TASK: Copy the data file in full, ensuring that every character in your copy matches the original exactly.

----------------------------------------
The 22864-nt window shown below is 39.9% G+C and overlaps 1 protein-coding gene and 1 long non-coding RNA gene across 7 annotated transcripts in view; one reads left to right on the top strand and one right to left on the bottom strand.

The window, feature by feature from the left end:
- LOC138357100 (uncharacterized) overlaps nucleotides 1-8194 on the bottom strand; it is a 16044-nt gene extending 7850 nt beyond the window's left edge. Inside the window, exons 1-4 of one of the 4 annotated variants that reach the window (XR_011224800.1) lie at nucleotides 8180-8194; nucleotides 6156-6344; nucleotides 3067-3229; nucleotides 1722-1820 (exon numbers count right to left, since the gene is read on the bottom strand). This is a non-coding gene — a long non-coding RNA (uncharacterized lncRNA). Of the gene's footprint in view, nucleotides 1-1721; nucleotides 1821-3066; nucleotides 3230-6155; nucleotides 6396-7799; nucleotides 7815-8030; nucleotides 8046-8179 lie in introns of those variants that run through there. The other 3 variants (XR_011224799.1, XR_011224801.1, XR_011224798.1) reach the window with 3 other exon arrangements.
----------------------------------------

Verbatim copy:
The 22864-nt window shown below is 39.9% G+C and overlaps 1 protein-coding gene and 1 long non-coding RNA gene across 7 annotated transcripts in view; one reads left to right on the top strand and one right to left on the bottom strand.

The window, feature by feature from the left end:
- LOC138357100 (uncharacterized) overlaps nucleotides 1-8194 on the bottom strand; it is a 16044-nt gene extending 7850 nt beyond the window's left edge. Inside the window, exons 1-4 of one of the 4 annotated variants that reach the window (XR_011224800.1) lie at nucleotides 8180-8194; nucleotides 6156-6344; nucleotides 3067-3229; nucleotides 1722-1820 (exon numbers count right to left, since the gene is read on the bottom strand). This is a non-coding gene — a long non-coding RNA (uncharacterized lncRNA). Of the gene's footprint in view, nucleotides 1-1721; nucleotides 1821-3066; nucleotides 3230-6155; nucleotides 6396-7799; nucleotides 7815-8030; nucleotides 8046-8179 lie in introns of those variants that run through there. The other 3 variants (XR_011224799.1, XR_011224801.1, XR_011224798.1) reach the window with 3 other exon arrangements.